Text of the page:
Perhaps it is easier to visualize something through writing than through a drawing. Some exceptionally well written texts have that power, even over the most brilliant paintings, because their descriptions are more suggestive and vague than the exact lines of a drawing. Because it stimulates your imagination and ability to dream, reading is very important to a child's development. Aware of all this, American artist Nora Sturges embarked upon a challenge that is almost as impossible as it is enticing: to place on a canvas the amazing atmospheres of Italo Calvino's book 'Invisible Cities'.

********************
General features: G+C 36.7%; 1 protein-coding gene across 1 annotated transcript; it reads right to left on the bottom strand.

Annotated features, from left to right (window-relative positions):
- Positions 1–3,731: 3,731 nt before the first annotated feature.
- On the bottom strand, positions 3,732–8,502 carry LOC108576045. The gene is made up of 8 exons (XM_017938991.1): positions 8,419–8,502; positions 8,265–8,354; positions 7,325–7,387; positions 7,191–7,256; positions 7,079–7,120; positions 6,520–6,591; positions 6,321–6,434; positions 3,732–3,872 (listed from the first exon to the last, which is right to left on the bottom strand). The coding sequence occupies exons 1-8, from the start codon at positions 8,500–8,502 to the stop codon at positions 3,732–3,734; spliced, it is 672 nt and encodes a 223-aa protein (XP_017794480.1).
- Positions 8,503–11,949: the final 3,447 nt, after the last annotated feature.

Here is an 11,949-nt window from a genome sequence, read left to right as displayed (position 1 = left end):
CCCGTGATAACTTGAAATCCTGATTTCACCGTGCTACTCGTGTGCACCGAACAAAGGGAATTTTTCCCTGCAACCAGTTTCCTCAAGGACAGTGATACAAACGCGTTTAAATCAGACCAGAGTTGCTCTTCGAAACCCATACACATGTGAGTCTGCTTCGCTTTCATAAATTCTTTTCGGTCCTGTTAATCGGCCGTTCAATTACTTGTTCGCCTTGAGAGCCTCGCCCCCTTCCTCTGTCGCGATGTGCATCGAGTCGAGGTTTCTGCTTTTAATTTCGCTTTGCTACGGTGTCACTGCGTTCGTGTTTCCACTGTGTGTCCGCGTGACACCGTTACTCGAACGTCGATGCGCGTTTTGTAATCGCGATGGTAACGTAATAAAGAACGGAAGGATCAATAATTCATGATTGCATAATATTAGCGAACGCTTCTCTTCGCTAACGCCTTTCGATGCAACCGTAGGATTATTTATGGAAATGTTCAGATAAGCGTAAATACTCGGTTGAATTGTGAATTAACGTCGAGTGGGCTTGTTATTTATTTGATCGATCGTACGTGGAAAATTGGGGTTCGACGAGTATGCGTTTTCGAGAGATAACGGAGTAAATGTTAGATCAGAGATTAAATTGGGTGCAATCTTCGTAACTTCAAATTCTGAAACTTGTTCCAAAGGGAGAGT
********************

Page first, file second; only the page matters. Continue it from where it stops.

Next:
Marco Polo, traveller and narrator of Calvino's book appears in these paintings as an ordinary tourist and acts as a connecting point between the various paintings. He is the one who lives through the sometimes friendly, other times hostile environments. You can almost feel his emotions. In each painting there is a scene with an independent story and a particular atmosphere. As in medieval and Renaissance illustrations and illuminations, the painter portrays imaginary settings that seem vaguely real. Nora Sturges' naif style is very fitting. The environments are filled with enigmatic, almost magical, elements, that convey huge amounts of mystery and poetry - oddness, exoticness, cultural differences... A timeless video game between the past and the future.